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I think maybe it had something to do with the blade on the 3hp cab, you can slightly wobble it, ever so slightly, and it burns brown coloration into the side of the cut, not too badly, I think it needs a tune up. It's got some non existant Chinese name on it and a rotten stinkin' lousy heavy fence from hell. As far as the Unisaw, it needs new bearings because when thicker wood is thrown at it, it's real slow to cut bogging down easily, and it smokes. It keeps going for everyone else's lighter work though, and it is the most used in the shop. The other saw we have is a 5hp 14"/16" oliver 270-D, and that one is amazing. Probably worth $4,000. Star Wars dynamics.
--
Alex - "newbie_neander" woodworker
cravdraa_at-yahoo_dot-com
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I know several hundred folks who will be willing to buy it if you have any major concerns. Unless the saw is "pristine", the $700 sounds a spec high.
Does it have "ALL" the original parts including the dust door and the guard ????
Does it have the "original" motor switch ???
Does it have the "original" miter gauge ???
Does it have the orignal motor cover ???
Are there any "holes" in the body that were not there originally ???
Each item is a Plus or Minus on the final price.
The 1HP motor while, small is quite powerful.
Does it look like this ????
http://www.owwm.com/PhotoIndex/detail.asp?id
or this:
http://www.owwm.com/PhotoIndex/detail.asp?id 5
What is the model number and serial number ???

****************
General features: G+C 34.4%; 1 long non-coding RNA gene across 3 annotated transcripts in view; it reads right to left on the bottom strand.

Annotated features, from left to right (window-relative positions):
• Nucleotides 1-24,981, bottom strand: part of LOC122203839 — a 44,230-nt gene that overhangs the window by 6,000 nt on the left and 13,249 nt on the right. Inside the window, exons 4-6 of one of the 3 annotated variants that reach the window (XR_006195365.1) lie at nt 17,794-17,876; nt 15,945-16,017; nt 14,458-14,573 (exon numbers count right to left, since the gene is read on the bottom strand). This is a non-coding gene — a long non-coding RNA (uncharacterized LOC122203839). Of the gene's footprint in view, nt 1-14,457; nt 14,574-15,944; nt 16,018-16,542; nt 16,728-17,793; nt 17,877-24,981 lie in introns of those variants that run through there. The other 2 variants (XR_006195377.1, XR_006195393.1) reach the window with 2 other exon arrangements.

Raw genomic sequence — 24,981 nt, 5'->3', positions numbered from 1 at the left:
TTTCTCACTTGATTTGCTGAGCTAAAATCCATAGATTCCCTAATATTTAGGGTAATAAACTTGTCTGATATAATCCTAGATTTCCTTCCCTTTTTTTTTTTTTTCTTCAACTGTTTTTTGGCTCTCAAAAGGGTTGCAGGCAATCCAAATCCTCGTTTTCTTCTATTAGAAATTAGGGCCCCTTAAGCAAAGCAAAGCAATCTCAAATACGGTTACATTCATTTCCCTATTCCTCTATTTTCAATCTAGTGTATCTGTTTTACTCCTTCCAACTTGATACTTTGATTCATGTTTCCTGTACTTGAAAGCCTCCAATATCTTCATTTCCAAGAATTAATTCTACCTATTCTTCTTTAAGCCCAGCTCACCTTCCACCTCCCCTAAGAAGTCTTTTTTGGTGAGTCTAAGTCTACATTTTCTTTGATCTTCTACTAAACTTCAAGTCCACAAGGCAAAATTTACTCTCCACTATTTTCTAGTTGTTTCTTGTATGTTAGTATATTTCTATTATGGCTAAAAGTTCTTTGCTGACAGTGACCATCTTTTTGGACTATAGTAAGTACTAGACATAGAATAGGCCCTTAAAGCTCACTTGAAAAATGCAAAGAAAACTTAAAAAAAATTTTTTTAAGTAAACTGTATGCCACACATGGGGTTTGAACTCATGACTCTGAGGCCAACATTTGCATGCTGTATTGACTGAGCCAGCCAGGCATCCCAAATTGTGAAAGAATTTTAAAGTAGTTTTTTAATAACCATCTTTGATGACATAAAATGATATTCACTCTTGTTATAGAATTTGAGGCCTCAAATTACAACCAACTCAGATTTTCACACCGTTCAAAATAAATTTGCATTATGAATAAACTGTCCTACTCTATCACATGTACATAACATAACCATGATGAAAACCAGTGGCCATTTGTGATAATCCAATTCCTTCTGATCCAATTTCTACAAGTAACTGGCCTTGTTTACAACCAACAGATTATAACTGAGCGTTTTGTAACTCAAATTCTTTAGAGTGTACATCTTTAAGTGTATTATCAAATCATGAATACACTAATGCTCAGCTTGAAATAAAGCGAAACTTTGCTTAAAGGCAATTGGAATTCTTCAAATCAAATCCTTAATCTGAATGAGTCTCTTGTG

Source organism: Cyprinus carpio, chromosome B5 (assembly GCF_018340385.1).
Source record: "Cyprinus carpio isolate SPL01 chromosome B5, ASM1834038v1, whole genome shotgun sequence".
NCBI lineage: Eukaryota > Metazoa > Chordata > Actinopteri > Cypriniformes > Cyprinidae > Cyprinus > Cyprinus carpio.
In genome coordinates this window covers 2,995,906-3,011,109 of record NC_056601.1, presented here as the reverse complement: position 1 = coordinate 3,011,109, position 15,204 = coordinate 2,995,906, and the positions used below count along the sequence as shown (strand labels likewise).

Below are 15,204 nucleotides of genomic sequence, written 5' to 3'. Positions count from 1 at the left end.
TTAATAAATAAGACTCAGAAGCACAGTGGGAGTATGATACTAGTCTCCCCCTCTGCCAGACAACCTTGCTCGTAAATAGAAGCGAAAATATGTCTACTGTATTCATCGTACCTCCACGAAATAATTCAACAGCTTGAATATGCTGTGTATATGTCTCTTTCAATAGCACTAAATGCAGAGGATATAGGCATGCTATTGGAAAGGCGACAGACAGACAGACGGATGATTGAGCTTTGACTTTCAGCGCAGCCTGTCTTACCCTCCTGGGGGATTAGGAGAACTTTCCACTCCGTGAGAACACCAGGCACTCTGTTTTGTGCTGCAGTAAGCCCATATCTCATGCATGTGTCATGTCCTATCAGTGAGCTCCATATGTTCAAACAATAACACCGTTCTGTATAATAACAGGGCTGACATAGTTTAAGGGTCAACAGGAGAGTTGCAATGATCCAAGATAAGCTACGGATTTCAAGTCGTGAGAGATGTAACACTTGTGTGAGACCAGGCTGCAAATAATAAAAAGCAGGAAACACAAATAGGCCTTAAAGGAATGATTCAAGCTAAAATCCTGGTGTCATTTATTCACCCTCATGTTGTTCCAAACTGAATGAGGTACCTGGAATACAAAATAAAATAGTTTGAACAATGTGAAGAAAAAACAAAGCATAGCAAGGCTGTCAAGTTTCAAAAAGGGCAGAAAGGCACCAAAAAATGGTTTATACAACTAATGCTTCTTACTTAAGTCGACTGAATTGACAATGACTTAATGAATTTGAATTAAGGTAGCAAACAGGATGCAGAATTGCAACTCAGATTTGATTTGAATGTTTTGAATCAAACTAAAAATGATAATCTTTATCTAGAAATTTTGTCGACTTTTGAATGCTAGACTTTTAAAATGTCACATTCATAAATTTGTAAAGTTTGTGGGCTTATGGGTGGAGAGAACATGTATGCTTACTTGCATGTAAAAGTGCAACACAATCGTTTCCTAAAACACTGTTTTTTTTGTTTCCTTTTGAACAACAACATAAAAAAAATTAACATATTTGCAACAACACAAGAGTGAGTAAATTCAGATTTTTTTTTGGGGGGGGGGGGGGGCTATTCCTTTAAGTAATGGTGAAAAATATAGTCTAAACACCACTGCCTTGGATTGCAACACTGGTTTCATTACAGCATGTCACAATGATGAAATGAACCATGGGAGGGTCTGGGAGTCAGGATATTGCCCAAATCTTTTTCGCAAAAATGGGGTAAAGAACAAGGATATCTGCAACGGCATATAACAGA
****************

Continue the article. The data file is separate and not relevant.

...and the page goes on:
snipped-for-privacy@msn.com wrote:

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Pat Barber wrote:

Especially since there's (1) Chinese, Shop-Vac horse and there's (1) well-maintained, old-school American horse.
Barry
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For you and folks who don't know, a 1 HP repulsion/induction powered unisaw will indeed go through anything with no problem. The one at the school has suffered fifty years of student abuse without a sign of weakening.
If it's a RI, which you can ascertain by locating the carbon caps on the motor, it's every bit the equal in cutting of a 3 HP by today's standard.
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George wrote...

Let me add an AMEN to that! My Delta shaper (1936) has the 1 HP repulsion induction motor. It's a beast. Wish my 3HP Unisaw had the same sack.
Jim
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On 1 Mar 2006 10:12:48 -0800, snipped-for-privacy@msn.com wrote:

A lot depends on whether or not the machine is complete and in restored condition. If the saw has been rebuilt and is in good shape $700 is not way out of line. If you need to rebuild it and replace arbor bearings and or motor bearings then somewhere under $500 might be more fair. Ask the owner if he has replaced the arbor bearings. That's about a $90 repair (if you pay someone to do it) and that's assuming the arbor is good. It could be a $400 repair if the arbor and yoke need to be replaced Also ask about the motor. If it's the big bullet style motor, a bearing replacement and or motor rebuild can be quite expensive. You might have a look a http://www.sawcenter.com/ and have a look at what some parts and repairs could cost you. Most of the work could be done locally (depending on your location) but you can get a good idea there. Another thing to consider is that old complete Unisaws can easily be (dare I say it) " parted out" for nearly $500. Poke around over at the site Pat mentioned http://www.owwm.com and you can get good education about the older Unisaws.